Hazel, a sixteen year with terminal lung cancer, starts attending a Support Group in the local church. It's full of clich├ęs and platitudes ('the Support Group, was, of course, depressing as hell') but there she meets Augustus Waters, amputee and gorgeous seventeen year old, who proceeds to (successfully) persuade her to be his girlfriend.

At first she resits because as he is in remission and she will die one day soon, she wants to spare him any pain; but they fall in love anyway, sharing as they do an acerbic sense of humour and love of reading. In a romantic trip to Amsterdam they track down an author whose own cancer novel Hazel loves, only to discover he is an embittered alcoholic with a penchant for telling hurtful truths. On returning home, Augustus reveals he has has relapsed into final stage cancer: it will now be Hazel who is left to mourn. 

The big questions are all there - mortality being the one which frames all the others, of course. Rumbling away in the philosophical background is how we deny our own mortality, until inevitably faced with it. Hazel observes 'whenever you read a cancer booklet or website or whatever, they always list depression among the side effects of cancer. But in fact depression is not a side effect of cancer - it's a side effect of dying. Almost everything is, really.'

Religion is present but shaded: the support group takes place inside an Episcopal church, described by Hazel:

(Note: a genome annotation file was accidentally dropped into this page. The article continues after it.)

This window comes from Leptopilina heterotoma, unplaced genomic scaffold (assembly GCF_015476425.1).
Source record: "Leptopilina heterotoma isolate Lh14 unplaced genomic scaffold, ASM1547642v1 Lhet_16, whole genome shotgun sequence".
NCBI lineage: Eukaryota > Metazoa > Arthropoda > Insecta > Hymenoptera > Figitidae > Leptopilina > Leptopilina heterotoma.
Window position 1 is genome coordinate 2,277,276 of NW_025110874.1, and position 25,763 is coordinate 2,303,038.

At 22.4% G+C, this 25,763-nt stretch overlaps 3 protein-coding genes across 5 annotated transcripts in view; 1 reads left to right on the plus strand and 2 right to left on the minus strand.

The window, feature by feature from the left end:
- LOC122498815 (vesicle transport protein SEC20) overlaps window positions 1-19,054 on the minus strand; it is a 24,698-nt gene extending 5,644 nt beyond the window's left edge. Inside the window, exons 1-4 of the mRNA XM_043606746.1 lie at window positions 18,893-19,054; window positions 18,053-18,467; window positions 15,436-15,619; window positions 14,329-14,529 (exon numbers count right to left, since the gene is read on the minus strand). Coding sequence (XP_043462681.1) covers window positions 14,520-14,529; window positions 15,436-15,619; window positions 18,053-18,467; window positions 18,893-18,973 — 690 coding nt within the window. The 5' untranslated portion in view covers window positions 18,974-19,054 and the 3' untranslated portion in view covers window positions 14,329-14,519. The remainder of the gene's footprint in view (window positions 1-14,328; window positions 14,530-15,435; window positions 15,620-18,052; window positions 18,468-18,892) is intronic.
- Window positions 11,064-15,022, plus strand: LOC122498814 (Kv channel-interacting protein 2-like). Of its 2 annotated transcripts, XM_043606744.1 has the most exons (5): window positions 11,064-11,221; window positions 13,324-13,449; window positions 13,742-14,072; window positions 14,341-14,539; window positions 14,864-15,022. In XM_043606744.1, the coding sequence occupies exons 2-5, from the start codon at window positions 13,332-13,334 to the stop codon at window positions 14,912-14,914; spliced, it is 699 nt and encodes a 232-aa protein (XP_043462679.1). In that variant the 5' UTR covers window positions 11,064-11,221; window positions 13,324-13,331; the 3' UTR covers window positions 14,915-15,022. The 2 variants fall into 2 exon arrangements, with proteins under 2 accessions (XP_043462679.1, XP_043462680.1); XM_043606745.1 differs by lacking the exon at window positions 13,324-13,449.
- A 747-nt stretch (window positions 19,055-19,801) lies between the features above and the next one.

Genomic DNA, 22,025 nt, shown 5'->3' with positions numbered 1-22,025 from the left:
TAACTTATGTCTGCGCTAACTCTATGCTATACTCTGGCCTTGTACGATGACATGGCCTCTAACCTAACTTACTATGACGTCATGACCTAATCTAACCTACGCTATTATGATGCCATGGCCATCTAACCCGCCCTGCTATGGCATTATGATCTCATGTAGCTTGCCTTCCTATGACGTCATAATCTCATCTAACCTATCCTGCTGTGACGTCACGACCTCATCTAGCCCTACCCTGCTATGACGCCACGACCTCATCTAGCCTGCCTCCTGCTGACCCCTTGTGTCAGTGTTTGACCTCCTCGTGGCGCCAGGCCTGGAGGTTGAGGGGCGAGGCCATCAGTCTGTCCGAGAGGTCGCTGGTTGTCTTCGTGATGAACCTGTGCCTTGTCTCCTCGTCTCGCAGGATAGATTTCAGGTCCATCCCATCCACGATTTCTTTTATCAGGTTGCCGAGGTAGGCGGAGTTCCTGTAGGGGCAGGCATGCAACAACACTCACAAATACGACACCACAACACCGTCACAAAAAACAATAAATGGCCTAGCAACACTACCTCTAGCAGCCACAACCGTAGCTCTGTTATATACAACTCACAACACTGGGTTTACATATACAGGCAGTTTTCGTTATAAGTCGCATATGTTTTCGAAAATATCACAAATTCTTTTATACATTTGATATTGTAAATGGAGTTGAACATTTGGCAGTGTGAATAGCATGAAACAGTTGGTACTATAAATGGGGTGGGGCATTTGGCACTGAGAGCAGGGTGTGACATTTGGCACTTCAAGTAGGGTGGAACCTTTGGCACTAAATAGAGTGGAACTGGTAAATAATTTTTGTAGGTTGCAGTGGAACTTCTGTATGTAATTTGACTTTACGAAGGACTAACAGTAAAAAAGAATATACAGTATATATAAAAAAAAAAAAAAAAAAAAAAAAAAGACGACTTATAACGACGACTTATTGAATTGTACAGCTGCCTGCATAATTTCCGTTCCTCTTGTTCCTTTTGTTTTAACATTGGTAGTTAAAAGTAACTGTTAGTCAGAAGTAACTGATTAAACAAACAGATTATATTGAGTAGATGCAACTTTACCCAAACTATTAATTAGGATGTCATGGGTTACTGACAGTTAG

'We all sat in a circle, right in the middle of the cross, right where the boards would have met, where the heart of Jesus would have been'. 

It's noteworthy that John Green was a hospital Chaplain before becoming a writer, which he refers to at the back of the book: 'I was a terrible chaplain - for one thing I often fainted at the sight of blood. Also I never knew what to say to anyone, or how to comfort them (...) I kept the Book of Common Prayer in one pocket and it was always banging against my knee'. 

I can't help thinking that writing this book was Green trying to come to terms with what he couldn't do as a twenty two year old Chaplain on a children's cancer ward - make sense of the apparent randomness of an illness which can prematurely and cruelly end the life of a young person.

There is no 'problem' of suffering unless we start from the premise that life should be happy, meaningful and whole. If we're all here by chance and heading for oblivion, 'suffering' is just normal existence: 'the fault is in our stars' (a quote from Shakespeare's Julius Caesar). But if we're here looking for purpose and some higher good, then we will continue to grapple what CS Lewis called 'the problem of pain' and people will continue to write novels that either dabble in the subject, or plunge in with abandon. 

Green has done the latter, and having laughed and cried my way through it, I do get a sense (admittedly with ministerial antenna out) that at the centre of it all, and at the centre of all Christian explorations of suffering, albeit often hidden from many participants, is the fact of the crucified one.